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Vitamin B6 Supplements: Studies

The Countess of Mar asked Her Majesty's Government:

Baroness Jay of Paddington: The Government take expert medical advice on the level of nutrients required by the population from the Committee on Medical Aspects of Food and Nutrition Policy (COMA). COMA's report "Dietary Reference Values for Food Energy and Nutrients for the United Kingdom" published in 1991 details the studies which led to the recommendations. A copy of the report is available in the Library.

The Countess of Mar asked Her Majesty's Government:

Baroness Jay of Paddington: The Government are aware that there are circumstances, defined in the British National Formulary, in which individuals with metabolic deficiencies require dosage with vitamin B6. A peripheral neuritis may occur in cases of vitamin B6 deficiency.

The Countess of Mar asked Her Majesty's Government:

Baroness Jay of Paddington: Studies of the intake of vitamin B6 have been undertaken as part of the

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Dietary and Nutritional Survey of British Adults, which was published in 1990 and is available in the Library. The report demonstrates that very few persons would have intakes lower than the lower reference nutrient intake (LRNI) for vitamin B6.

The Countess of Mar asked Her Majesty's Government:

    Whether they will place in the Library of the House a list of the "over 100 scientific papers published in national and international journals", reviewed by the Committee on Toxicity of Chemicals in Food as a basis for their recommendation that the sale of non-prescription vitamin B6 should be restricted to doses of a maximum of 10mg (Letter from the Parliamentary Under-Secretary, the Welsh Office to Dr. Alan Williams, MP, 5 September 1997); and whether they will indicate which of those papers demonstrated toxic reactions which occurred as a result of excessive doses of vitamin B6.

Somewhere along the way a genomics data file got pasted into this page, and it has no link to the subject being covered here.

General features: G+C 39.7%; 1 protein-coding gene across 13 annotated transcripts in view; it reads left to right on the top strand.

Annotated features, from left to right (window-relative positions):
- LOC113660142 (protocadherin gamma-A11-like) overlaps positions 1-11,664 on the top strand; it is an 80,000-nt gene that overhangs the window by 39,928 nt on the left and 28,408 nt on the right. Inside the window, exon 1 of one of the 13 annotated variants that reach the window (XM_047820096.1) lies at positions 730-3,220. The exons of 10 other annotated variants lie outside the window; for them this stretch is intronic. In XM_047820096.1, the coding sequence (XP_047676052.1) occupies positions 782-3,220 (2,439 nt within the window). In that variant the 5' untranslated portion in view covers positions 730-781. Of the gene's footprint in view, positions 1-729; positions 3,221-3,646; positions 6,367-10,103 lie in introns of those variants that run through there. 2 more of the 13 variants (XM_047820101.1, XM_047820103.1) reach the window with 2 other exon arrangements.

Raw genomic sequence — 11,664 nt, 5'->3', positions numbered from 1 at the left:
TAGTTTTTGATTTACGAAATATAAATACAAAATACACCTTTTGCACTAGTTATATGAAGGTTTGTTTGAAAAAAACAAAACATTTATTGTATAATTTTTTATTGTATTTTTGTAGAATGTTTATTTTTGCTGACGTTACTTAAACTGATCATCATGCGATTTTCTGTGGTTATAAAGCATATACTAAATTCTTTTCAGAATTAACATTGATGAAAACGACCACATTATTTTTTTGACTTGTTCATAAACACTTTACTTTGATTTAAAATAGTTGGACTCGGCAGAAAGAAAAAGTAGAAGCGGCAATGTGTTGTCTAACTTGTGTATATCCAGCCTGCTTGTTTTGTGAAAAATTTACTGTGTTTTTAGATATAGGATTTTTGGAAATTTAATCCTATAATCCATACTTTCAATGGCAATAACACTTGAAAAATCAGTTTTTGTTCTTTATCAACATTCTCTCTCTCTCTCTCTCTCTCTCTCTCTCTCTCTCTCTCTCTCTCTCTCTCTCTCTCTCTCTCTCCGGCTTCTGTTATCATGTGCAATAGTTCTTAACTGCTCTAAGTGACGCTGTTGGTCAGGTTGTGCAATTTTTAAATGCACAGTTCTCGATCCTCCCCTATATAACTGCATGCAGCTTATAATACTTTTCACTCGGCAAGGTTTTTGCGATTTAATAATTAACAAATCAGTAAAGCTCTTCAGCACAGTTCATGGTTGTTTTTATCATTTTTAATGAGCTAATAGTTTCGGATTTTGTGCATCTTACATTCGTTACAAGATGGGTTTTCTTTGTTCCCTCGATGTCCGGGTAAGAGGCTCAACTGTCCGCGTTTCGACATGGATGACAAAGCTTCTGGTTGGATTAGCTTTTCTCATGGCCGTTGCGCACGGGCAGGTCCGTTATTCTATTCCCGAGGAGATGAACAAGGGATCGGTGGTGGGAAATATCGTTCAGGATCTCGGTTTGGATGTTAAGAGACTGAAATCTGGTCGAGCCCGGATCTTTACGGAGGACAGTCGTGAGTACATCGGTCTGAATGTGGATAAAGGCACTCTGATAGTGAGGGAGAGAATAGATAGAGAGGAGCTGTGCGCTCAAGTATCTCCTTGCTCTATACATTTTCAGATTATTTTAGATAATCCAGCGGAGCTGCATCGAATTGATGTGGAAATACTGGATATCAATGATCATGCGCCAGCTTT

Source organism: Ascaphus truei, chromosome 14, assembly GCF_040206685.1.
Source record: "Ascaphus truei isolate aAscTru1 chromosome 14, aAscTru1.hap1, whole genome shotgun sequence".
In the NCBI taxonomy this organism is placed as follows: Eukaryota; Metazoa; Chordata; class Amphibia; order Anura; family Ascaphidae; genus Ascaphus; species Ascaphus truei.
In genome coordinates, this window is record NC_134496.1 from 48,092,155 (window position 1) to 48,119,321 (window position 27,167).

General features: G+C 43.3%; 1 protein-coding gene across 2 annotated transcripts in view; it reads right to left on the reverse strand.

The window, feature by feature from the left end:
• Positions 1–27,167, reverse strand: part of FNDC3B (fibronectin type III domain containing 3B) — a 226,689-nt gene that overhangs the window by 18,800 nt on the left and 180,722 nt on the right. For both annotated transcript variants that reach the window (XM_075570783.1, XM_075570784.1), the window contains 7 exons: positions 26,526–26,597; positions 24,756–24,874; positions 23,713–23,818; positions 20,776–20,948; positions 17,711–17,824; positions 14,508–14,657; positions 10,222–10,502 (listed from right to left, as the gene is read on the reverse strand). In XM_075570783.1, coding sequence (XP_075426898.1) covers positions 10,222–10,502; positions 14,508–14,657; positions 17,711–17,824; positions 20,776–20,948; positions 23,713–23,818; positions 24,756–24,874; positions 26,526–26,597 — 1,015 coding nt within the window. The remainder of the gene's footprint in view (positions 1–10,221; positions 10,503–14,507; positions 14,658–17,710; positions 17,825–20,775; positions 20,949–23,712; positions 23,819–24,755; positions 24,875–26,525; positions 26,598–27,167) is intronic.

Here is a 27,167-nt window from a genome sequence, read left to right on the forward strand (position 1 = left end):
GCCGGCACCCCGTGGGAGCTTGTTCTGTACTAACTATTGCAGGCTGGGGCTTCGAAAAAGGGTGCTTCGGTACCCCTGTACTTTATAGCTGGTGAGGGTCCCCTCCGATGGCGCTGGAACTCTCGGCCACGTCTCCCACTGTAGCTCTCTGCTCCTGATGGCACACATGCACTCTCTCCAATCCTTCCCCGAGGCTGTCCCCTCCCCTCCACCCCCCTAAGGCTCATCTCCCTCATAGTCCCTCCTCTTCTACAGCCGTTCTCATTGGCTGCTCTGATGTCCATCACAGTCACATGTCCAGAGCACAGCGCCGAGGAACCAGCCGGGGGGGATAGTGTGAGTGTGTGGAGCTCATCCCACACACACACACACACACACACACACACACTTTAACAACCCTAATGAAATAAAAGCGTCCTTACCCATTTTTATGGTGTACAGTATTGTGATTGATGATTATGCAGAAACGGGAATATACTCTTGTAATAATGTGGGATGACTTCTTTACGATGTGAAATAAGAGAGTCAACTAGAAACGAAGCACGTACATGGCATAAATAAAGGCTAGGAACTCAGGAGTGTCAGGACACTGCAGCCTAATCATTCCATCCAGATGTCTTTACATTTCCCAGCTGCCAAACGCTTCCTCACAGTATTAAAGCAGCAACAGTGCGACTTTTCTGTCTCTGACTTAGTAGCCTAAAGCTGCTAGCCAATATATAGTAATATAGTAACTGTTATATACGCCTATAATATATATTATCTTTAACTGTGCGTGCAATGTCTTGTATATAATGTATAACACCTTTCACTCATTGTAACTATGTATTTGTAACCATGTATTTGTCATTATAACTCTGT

Baroness Jay of Paddington: The Committee on Toxicity of Chemicals in Food, Consumer Products and the Environment (COT) made their recommendations after considering the totality of the published literature on vitamin B6 toxicity and submissions from industry and other interested parties on vitamin B6. Lists of the scientific papers considered by the COT have already been placed in the Library. The COT statement, published on 4 July, included examples of papers which demonstrated toxic reactions to excessive doses of vitamin B6. A copy of the statement is also available in the Library.

The Countess of Mar asked Her Majesty's Government:

    Whether they consider that the results of the study by Berger, Schaumberg et al Dose response, coasting and differential fiber vulnerability in human toxic neuropathy: A prospective study of pyridoxine neurotoxicity (July 1992 Neurology 42 1367), would justify further research on a larger population.

Baroness Jay of Paddington: The paper by Berger, Schaumburg, Schroeder, Apfel and Reynolds (1992, Neurology, 42, 1367-1370) was one of those considered by the Committee on Toxicity of Chemicals in Food, Consumer Products and the Environment in its review of vitamin B6 toxicity. The authors' conclusions that the results confirm earlier experimental and clinical reports that vitamin B6 produces a peripheral neuropathy contributed to the development of the committee's view. The study used a valuable combination of objective measures and subjective observations but it would be difficult to apply these to larger populations.